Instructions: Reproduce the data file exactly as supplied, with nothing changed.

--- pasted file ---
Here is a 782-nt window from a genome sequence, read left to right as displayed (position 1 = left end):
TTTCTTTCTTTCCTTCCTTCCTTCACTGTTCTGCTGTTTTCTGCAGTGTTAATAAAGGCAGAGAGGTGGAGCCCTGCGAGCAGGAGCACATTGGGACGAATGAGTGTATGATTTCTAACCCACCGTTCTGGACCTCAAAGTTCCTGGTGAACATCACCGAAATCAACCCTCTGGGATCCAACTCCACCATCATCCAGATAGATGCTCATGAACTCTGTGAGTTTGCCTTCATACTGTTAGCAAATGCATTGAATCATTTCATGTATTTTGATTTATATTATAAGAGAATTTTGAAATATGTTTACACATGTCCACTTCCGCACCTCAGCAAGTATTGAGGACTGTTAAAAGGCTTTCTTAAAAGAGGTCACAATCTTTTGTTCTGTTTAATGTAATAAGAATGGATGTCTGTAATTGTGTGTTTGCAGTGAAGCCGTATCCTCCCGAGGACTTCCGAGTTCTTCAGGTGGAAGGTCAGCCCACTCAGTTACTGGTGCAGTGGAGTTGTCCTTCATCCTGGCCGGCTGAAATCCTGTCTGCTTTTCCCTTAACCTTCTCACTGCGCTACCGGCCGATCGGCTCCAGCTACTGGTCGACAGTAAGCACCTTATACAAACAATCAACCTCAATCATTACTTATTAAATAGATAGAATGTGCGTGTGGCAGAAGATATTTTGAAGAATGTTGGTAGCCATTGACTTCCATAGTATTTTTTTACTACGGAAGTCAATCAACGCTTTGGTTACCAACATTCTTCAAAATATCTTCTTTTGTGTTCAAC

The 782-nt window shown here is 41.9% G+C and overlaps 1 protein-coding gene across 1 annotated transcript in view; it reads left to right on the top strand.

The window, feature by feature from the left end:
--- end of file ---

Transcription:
Here is a 782-nt window from a genome sequence, read left to right as displayed (position 1 = left end):
TTTCTTTCTTTCCTTCCTTCCTTCACTGTTCTGCTGTTTTCTGCAGTGTTAATAAAGGCAGAGAGGTGGAGCCCTGCGAGCAGGAGCACATTGGGACGAATGAGTGTATGATTTCTAACCCACCGTTCTGGACCTCAAAGTTCCTGGTGAACATCACCGAAATCAACCCTCTGGGATCCAACTCCACCATCATCCAGATAGATGCTCATGAACTCTGTGAGTTTGCCTTCATACTGTTAGCAAATGCATTGAATCATTTCATGTATTTTGATTTATATTATAAGAGAATTTTGAAATATGTTTACACATGTCCACTTCCGCACCTCAGCAAGTATTGAGGACTGTTAAAAGGCTTTCTTAAAAGAGGTCACAATCTTTTGTTCTGTTTAATGTAATAAGAATGGATGTCTGTAATTGTGTGTTTGCAGTGAAGCCGTATCCTCCCGAGGACTTCCGAGTTCTTCAGGTGGAAGGTCAGCCCACTCAGTTACTGGTGCAGTGGAGTTGTCCTTCATCCTGGCCGGCTGAAATCCTGTCTGCTTTTCCCTTAACCTTCTCACTGCGCTACCGGCCGATCGGCTCCAGCTACTGGTCGACAGTAAGCACCTTATACAAACAATCAACCTCAATCATTACTTATTAAATAGATAGAATGTGCGTGTGGCAGAAGATATTTTGAAGAATGTTGGTAGCCATTGACTTCCATAGTATTTTTTTACTACGGAAGTCAATCAACGCTTTGGTTACCAACATTCTTCAAAATATCTTCTTTTGTGTTCAAC

The 782-nt window shown here is 41.9% G+C and overlaps 1 protein-coding gene across 1 annotated transcript in view; it reads left to right on the top strand.

The window, feature by feature from the left end: